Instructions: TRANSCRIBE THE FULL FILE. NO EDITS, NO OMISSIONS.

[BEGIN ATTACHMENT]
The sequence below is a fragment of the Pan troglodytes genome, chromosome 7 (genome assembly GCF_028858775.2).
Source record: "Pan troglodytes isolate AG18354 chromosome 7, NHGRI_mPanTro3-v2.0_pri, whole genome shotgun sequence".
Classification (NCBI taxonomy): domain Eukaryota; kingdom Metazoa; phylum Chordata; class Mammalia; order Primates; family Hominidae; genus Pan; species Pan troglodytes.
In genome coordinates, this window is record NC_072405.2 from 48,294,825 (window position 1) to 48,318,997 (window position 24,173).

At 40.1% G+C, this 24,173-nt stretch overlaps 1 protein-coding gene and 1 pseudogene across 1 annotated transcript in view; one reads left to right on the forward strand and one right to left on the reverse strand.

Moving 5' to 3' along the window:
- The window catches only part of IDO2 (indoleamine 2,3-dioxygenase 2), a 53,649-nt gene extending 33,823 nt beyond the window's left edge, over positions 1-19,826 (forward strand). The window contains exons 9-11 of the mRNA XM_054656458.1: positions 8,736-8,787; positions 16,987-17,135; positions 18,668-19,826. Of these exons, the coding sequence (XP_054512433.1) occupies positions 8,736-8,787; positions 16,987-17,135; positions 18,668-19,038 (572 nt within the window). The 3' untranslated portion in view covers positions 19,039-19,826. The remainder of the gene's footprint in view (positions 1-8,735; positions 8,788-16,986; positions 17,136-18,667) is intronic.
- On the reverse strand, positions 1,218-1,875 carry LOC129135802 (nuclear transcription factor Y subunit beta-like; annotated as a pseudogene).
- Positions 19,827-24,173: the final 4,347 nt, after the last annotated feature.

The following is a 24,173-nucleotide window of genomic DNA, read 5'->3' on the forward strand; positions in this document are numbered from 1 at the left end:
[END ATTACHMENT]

The sequence below is a fragment of the Pan troglodytes genome, chromosome 7 (genome assembly GCF_028858775.2).
Source record: "Pan troglodytes isolate AG18354 chromosome 7, NHGRI_mPanTro3-v2.0_pri, whole genome shotgun sequence".
Classification (NCBI taxonomy): domain Eukaryota; kingdom Metazoa; phylum Chordata; class Mammalia; order Primates; family Hominidae; genus Pan; species Pan troglodytes.
In genome coordinates, this window is record NC_072405.2 from 48,294,825 (window position 1) to 48,318,997 (window position 24,173).

At 40.1% G+C, this 24,173-nt stretch overlaps 1 protein-coding gene and 1 pseudogene across 1 annotated transcript in view; one reads left to right on the forward strand and one right to left on the reverse strand.

Moving 5' to 3' along the window:
- The window catches only part of IDO2 (indoleamine 2,3-dioxygenase 2), a 53,649-nt gene extending 33,823 nt beyond the window's left edge, over positions 1-19,826 (forward strand). The window contains exons 9-11 of the mRNA XM_054656458.1: positions 8,736-8,787; positions 16,987-17,135; positions 18,668-19,826. Of these exons, the coding sequence (XP_054512433.1) occupies positions 8,736-8,787; positions 16,987-17,135; positions 18,668-19,038 (572 nt within the window). The 3' untranslated portion in view covers positions 19,039-19,826. The remainder of the gene's footprint in view (positions 1-8,735; positions 8,788-16,986; positions 17,136-18,667) is intronic.
- On the reverse strand, positions 1,218-1,875 carry LOC129135802 (nuclear transcription factor Y subunit beta-like; annotated as a pseudogene).
- Positions 19,827-24,173: the final 4,347 nt, after the last annotated feature.

The following is a 24,173-nucleotide window of genomic DNA, read 5'->3' on the forward strand; positions in this document are numbered from 1 at the left end: